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J Clin Periodontol. 2002 Nov;29(11):1029-34.

Relationship between oral health and mortality rate.

Author information

1
Department of Periodontology at Folktandvården Skanstull, Stockholm, Sweden. leif.jansson@ftv.sll.se

Abstract

BACKGROUND/AIMS:

Some symptoms of diseases or causes of death are often related to oral health, especially cardiovascular diseases. The purpose of this study was to investigate the relationship between poor oral health and mortality risk, especially when cases of fatal cardiovascular diseases were excluded.

MATERIAL AND METHODS:

An odontological investigation was made on a sample of 1393 individuals, aged 18-65 years, in 1970 in the County of Stockholm with a follow-up in 1997, when the mortality rate and causes of death in the sample during the time period 1971-1996 were registered. Oral health was defined as a sum of scores for number of missing teeth, apical lesions, caries lesions and marginal bone loss.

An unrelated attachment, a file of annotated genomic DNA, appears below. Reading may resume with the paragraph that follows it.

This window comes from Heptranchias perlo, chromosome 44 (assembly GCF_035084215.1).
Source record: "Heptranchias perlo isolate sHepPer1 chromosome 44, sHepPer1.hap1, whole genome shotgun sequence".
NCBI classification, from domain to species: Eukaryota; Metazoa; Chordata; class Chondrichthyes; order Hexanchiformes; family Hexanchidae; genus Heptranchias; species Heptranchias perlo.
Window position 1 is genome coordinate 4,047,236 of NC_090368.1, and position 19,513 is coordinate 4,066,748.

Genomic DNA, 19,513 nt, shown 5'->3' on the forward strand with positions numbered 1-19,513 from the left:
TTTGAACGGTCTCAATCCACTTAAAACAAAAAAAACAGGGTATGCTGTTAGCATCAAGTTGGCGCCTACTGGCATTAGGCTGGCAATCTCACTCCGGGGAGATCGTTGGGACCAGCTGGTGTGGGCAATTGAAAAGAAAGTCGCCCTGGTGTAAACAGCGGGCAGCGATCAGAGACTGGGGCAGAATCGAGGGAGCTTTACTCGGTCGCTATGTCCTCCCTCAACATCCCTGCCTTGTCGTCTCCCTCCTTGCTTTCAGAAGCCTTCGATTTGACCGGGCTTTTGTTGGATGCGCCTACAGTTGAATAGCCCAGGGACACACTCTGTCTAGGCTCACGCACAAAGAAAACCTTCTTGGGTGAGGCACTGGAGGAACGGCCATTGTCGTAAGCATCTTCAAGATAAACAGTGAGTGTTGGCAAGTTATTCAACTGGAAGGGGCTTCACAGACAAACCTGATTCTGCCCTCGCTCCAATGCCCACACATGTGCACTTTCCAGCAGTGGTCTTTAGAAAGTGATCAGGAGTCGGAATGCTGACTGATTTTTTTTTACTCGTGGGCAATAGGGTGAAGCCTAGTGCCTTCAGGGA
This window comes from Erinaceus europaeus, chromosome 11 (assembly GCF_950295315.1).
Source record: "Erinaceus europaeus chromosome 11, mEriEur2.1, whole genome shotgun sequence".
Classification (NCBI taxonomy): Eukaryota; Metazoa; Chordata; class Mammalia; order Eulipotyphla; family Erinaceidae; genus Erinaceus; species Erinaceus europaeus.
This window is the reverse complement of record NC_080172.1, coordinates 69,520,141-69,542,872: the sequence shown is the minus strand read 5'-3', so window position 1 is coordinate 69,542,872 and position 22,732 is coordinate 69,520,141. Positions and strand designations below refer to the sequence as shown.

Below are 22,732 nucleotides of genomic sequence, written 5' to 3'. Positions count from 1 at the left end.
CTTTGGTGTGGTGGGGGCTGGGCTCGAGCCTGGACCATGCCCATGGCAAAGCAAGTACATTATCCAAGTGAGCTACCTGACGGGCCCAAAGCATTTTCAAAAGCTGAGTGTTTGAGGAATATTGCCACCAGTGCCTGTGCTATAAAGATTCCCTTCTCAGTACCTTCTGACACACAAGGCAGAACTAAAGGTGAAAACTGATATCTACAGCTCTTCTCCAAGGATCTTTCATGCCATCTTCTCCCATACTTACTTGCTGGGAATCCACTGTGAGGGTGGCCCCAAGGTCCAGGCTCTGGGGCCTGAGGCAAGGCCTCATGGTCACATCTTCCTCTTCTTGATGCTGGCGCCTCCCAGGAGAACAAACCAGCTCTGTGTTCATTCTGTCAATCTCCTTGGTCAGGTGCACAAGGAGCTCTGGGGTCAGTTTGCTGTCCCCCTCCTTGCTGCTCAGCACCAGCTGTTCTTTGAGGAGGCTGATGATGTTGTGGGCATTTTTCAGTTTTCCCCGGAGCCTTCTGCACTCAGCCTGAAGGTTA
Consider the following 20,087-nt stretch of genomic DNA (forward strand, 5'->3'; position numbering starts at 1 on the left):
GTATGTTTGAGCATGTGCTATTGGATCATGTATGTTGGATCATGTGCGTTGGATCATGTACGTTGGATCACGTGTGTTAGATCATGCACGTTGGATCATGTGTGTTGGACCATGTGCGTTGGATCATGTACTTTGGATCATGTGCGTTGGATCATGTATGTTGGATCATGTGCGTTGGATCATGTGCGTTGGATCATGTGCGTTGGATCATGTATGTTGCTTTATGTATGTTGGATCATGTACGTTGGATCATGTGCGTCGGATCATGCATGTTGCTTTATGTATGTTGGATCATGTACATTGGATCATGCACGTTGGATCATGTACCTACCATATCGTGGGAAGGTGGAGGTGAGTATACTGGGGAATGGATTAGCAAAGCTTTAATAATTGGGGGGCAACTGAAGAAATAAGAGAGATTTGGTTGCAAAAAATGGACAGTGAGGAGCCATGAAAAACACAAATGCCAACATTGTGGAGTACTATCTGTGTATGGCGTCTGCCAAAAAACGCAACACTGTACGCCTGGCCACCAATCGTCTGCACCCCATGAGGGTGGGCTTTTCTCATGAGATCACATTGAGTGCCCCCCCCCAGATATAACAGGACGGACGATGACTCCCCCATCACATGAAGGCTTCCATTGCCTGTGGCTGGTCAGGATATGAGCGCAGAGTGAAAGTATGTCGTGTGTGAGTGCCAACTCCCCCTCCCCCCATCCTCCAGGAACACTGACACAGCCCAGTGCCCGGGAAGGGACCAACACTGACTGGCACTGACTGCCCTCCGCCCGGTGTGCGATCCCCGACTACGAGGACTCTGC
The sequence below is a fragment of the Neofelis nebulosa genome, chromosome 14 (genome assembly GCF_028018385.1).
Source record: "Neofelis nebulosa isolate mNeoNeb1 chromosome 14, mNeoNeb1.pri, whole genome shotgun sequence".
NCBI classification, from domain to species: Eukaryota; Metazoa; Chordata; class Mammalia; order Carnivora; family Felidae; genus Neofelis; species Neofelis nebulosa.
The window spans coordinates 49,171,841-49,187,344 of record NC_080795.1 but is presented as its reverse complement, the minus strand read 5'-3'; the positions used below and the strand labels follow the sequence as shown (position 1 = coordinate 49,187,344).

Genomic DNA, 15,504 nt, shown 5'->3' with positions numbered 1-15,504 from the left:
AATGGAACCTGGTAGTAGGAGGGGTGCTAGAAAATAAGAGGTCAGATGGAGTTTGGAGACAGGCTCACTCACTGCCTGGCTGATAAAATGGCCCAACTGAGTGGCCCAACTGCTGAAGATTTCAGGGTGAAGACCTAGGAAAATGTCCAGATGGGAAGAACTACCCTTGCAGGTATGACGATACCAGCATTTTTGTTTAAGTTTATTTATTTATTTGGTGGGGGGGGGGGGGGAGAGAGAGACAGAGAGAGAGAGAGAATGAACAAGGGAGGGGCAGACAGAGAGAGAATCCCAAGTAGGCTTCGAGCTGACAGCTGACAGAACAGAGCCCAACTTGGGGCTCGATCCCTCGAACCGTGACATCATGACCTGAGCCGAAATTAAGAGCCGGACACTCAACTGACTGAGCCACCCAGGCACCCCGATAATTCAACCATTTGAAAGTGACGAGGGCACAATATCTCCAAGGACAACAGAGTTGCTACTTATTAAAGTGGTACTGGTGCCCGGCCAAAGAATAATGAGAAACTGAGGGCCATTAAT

RESULTS:

A significant correlation was found between poor oral health and an increased mortality risk even when persons dying from cardiovascular diseases were excluded from the analyses.

CONCLUSION:

Poor oral health was found to be a risk indicator of all-cause mortality. The lack of specificity of the associations between oral health and mortality strengthens the hypothesis that the significant correlations could be explained by not identified confounding factors.

[Indexed for MEDLINE]

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